Wednesday, December 21, 2005

Protest in the State of Exception (Reprise)

We are hearing much about the president's arrogation of authority as a so-called "wartime" commander-in-chief to overrule FISA law in order to permit domestic spying by the NSA. (See this Kevin Drum post for more on the self-proclaimed status of "wartime" president.) These revelations are nothing new, but they seem to have garnered more attention than other such events. This has prompted a reprise of a piece I wrote last May:


In a Washington Post op-ed of January 12, 2005, Harold Meyerson summarized the likely legacy of George W. Bush’s presidency: he will be known as the “president of fabricated crises.” Meyerson explains, “To attain goals that he had set for himself before he took office -- the overthrow of Saddam Hussein, the privatization of Social Security -- he concocted crises where there were none.”

From the false pretenses for war and the techniques of extraordinary rendition employed to deny legal status and humane treatment to wartime detainees to the hype of an imminent crisis in the Social Security Trust Fund and the triumph of ideology over scientific fact—what is common to all these cases is the notion of the exception. No matter what the norms and the facts of our situation may be, it is always possible to arrogate the authority to declare a suspension of those norms and to simply deny the facts. That is, it is always possible to fabricate a crisis and declare a state of exception.

Near the end of Walter Benjamin’s life when many of his worst fears seemed to be on the verge of realization, he issued the following admonition: “The tradition of the oppressed teaches us that the ‘state of emergency’ in which we live is not the exception but the rule. We must attain to a concept of history that accords with this fact.” [Walter Benjamin, Illuminations, translated by Harry Zohn (New York: Schoken Books, 1968), p. 257.] In the work of Giorgio Agamben from the past fifteen years or so, it is clear that Agamben has heard this call and is attempting to think through its implications for our time. His projected four-volume series Homo Sacer (i.e., “sacred man”) represents his most concerted effort on this subject and builds on some of his prior meditations from the early 1990s published in Means without End: Notes on Politics.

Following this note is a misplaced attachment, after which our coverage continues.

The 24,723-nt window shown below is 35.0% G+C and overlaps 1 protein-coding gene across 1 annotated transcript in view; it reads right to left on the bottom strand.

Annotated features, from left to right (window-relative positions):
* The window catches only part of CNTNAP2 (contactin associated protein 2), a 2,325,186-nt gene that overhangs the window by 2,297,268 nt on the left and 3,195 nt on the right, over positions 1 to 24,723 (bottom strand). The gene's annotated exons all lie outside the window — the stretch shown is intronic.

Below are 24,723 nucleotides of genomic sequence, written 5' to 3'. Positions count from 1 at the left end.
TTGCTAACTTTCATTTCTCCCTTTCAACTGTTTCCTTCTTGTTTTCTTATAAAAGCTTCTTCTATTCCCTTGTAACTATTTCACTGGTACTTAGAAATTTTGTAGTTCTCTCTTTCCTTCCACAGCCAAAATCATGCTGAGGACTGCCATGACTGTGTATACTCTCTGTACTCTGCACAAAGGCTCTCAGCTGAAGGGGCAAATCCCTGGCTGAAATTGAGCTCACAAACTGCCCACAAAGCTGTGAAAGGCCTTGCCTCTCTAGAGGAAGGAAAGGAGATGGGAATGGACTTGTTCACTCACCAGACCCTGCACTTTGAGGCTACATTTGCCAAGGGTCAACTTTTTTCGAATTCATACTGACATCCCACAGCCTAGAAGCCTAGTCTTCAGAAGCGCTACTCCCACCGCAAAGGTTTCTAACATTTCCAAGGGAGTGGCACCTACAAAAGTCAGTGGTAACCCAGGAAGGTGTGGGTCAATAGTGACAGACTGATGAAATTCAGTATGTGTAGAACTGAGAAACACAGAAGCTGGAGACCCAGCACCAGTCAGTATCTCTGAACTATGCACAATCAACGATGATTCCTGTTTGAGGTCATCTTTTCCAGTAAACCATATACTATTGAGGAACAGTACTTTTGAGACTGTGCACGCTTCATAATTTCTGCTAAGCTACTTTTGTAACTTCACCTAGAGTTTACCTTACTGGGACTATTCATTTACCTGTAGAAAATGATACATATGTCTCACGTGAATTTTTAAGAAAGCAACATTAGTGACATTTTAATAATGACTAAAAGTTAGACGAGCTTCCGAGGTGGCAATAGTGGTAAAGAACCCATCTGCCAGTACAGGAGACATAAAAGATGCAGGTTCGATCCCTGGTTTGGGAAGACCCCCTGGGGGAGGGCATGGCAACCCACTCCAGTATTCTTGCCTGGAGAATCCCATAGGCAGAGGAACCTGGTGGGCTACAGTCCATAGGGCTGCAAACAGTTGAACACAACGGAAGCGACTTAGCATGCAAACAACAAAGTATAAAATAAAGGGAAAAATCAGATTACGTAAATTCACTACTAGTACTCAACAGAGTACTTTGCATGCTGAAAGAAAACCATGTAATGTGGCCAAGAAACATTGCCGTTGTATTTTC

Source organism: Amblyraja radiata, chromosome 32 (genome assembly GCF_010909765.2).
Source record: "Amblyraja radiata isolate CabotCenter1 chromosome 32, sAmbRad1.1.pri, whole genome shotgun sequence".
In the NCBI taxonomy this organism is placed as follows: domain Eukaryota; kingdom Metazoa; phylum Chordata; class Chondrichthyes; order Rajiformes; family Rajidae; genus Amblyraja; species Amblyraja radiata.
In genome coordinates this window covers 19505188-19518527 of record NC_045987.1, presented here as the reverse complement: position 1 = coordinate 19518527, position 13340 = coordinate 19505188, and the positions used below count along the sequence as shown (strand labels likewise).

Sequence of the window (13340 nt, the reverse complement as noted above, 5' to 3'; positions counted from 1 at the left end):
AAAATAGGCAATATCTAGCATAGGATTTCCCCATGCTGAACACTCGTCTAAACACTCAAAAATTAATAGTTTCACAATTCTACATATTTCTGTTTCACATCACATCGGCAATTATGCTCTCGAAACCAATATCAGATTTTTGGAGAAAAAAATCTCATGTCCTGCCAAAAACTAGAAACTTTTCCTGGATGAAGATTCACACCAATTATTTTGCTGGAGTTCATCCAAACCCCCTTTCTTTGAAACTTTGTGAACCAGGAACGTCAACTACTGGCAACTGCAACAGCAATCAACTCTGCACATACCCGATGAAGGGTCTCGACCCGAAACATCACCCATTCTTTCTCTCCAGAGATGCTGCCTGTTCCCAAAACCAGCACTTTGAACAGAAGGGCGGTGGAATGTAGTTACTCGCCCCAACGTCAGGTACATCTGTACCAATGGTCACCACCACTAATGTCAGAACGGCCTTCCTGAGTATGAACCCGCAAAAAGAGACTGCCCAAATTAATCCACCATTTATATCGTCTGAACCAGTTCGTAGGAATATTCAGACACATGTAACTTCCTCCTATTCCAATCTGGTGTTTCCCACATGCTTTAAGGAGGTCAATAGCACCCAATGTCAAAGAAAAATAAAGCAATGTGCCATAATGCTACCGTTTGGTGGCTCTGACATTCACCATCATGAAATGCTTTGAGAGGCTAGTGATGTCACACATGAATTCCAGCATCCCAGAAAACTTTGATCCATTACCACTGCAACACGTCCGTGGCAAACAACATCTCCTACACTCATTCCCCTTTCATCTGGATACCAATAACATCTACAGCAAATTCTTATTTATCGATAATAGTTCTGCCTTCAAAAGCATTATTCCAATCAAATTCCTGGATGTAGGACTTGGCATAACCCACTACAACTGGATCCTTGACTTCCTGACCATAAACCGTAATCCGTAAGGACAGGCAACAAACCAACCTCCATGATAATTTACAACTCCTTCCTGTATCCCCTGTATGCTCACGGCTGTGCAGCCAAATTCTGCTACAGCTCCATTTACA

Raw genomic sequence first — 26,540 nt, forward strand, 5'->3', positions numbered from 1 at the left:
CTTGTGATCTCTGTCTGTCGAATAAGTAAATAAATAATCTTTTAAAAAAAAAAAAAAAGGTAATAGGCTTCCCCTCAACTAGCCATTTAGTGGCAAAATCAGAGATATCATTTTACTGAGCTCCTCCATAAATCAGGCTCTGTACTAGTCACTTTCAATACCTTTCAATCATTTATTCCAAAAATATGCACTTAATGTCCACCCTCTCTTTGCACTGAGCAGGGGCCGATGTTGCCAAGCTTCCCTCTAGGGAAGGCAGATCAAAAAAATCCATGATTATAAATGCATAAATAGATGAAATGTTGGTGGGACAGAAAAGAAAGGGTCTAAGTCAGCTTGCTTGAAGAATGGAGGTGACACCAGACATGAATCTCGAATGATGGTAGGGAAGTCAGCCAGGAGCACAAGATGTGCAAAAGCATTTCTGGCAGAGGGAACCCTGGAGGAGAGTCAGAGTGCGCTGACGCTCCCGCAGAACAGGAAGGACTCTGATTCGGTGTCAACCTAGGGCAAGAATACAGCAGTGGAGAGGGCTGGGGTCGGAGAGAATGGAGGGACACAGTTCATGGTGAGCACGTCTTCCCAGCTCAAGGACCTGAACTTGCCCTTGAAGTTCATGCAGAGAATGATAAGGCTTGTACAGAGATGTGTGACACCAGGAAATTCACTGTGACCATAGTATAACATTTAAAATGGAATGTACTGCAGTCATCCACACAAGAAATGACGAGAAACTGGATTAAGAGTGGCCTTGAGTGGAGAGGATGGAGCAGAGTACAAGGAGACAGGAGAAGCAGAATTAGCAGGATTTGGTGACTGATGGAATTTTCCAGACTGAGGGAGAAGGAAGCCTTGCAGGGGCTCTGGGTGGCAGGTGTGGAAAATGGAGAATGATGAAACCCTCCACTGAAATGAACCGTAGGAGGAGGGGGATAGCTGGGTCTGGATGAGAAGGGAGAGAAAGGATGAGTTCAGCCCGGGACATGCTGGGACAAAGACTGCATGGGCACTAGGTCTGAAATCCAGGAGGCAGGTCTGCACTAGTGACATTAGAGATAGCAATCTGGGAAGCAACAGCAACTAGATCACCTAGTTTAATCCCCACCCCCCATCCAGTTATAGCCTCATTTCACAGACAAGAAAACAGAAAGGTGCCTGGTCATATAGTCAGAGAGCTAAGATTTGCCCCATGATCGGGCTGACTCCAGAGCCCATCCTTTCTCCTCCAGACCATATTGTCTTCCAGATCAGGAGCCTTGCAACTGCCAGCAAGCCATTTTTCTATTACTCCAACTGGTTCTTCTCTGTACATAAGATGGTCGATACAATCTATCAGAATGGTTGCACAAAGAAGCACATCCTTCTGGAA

In those early writings, Agamben issues a stern warning of his own: “the spectacular-democratic world organization that is emerging actually runs the risk of being the worst tyranny that ever materialized in the history of humanity, against which resistance and dissent will be practically more and more difficult.” [Giorgio Agamben, Means without End: Notes on Politics (hereafter ME), translated by Vincenzo Binetti and Cesare Casarino (Minneapolis: University of Minnesota Press, 2000), pp. 86-7.] This claim, though quite extreme, may seem less so in light of the reports regarding the August 2002 memo from White House legal counsel which “suggested that the president's commander-in-chief authorities meant that those acting at his direction would be immune from prosecution for torture. That memo drew on a January 2002 memo that suggested … that the president could suspend the application of international protections for detainees.”

In Jane Mayer’s New Yorker article “Outsourcing Torture,” she interviews John Yoo regarding his advisory role to the president on U.S. torture policy. She writes:

Yoo . . . argued that the Constitution granted the President plenary powers to override the U.N. Convention Against Torture when he is acting in the nation’s defense…. As Yoo saw it, Congress doesn’t have the power to “tie the President’s hands in regard to torture as an interrogation technique.” He continued, “It’s the core of the Commander-in-Chief function. They can’t prevent the President from ordering torture.”

When it is a "core" function of the Commander-in-Chief to abuse his powers, the state of exception has become the rule. Furthermore, even if this process is established by “fabricated crises” which purport to warrant emergency measures of various sorts, when the exercise of power has found ways to escape its own legitimation, this situation constitutes a real crisis in the legitimacy of the state-form itself.

Although the risk of tyranny has notable markers in recent history and is especially obvious in contemporary American politics, Agamben’s work as a whole offers a more extensive account—dare I say, a grand récit—of the pervasiveness of this nihilistic condition. For Agamben, this condition is named the state of exception, and it is not only becoming the rule as a “technique of government” but, as he writes in State of Exception, “it also lets its own nature as the constitutive paradigm of the juridical order come to light.” [Giorgio Agamben, State of Exception (hereafter SE), translated by Kevin Attell (Chicago: University of Chicago, 2005), pp. 6-7.] A great deal of Agamben’s work deals with this problem of the constitutive paradigm of the juridical order and in particular with Carl Schmitt’s provocative account of sovereignty in his Political Theology. I will now spend some time trying to make that constitutive paradigm come to light.